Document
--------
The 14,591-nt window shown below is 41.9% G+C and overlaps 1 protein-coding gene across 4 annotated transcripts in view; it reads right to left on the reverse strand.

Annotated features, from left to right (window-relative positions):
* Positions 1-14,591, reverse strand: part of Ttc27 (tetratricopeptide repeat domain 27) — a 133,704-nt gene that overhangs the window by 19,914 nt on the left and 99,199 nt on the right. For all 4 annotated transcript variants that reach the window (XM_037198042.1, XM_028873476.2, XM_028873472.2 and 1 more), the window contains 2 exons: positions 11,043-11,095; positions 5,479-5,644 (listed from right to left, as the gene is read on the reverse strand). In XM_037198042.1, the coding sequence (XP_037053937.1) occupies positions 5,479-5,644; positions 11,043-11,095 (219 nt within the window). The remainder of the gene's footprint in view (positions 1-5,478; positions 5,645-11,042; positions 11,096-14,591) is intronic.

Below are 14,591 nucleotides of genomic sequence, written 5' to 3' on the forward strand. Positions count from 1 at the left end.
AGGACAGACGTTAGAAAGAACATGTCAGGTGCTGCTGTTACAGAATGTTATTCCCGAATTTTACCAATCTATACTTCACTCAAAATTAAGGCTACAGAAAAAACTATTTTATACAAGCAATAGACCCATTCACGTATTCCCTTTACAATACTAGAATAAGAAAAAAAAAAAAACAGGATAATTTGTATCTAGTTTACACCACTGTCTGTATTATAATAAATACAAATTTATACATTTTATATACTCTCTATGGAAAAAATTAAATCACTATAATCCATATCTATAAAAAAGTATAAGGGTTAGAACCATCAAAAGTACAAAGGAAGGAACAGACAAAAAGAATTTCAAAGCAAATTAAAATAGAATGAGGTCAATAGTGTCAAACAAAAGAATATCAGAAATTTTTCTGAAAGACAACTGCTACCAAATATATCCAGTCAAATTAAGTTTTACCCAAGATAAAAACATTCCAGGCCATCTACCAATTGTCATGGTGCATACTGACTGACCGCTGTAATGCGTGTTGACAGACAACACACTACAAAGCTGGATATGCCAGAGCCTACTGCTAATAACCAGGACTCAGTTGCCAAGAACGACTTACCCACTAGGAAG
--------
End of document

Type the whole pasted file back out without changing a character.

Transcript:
The 14,591-nt window shown below is 41.9% G+C and overlaps 1 protein-coding gene across 4 annotated transcripts in view; it reads right to left on the reverse strand.

Annotated features, from left to right (window-relative positions):
* Positions 1-14,591, reverse strand: part of Ttc27 (tetratricopeptide repeat domain 27) — a 133,704-nt gene that overhangs the window by 19,914 nt on the left and 99,199 nt on the right. For all 4 annotated transcript variants that reach the window (XM_037198042.1, XM_028873476.2, XM_028873472.2 and 1 more), the window contains 2 exons: positions 11,043-11,095; positions 5,479-5,644 (listed from right to left, as the gene is read on the reverse strand). In XM_037198042.1, the coding sequence (XP_037053937.1) occupies positions 5,479-5,644; positions 11,043-11,095 (219 nt within the window). The remainder of the gene's footprint in view (positions 1-5,478; positions 5,645-11,042; positions 11,096-14,591) is intronic.

Below are 14,591 nucleotides of genomic sequence, written 5' to 3' on the forward strand. Positions count from 1 at the left end.
AGGACAGACGTTAGAAAGAACATGTCAGGTGCTGCTGTTACAGAATGTTATTCCCGAATTTTACCAATCTATACTTCACTCAAAATTAAGGCTACAGAAAAAACTATTTTATACAAGCAATAGACCCATTCACGTATTCCCTTTACAATACTAGAATAAGAAAAAAAAAAAAACAGGATAATTTGTATCTAGTTTACACCACTGTCTGTATTATAATAAATACAAATTTATACATTTTATATACTCTCTATGGAAAAAATTAAATCACTATAATCCATATCTATAAAAAAGTATAAGGGTTAGAACCATCAAAAGTACAAAGGAAGGAACAGACAAAAAGAATTTCAAAGCAAATTAAAATAGAATGAGGTCAATAGTGTCAAACAAAAGAATATCAGAAATTTTTCTGAAAGACAACTGCTACCAAATATATCCAGTCAAATTAAGTTTTACCCAAGATAAAAACATTCCAGGCCATCTACCAATTGTCATGGTGCATACTGACTGACCGCTGTAATGCGTGTTGACAGACAACACACTACAAAGCTGGATATGCCAGAGCCTACTGCTAATAACCAGGACTCAGTTGCCAAGAACGACTTACCCACTAGGAAG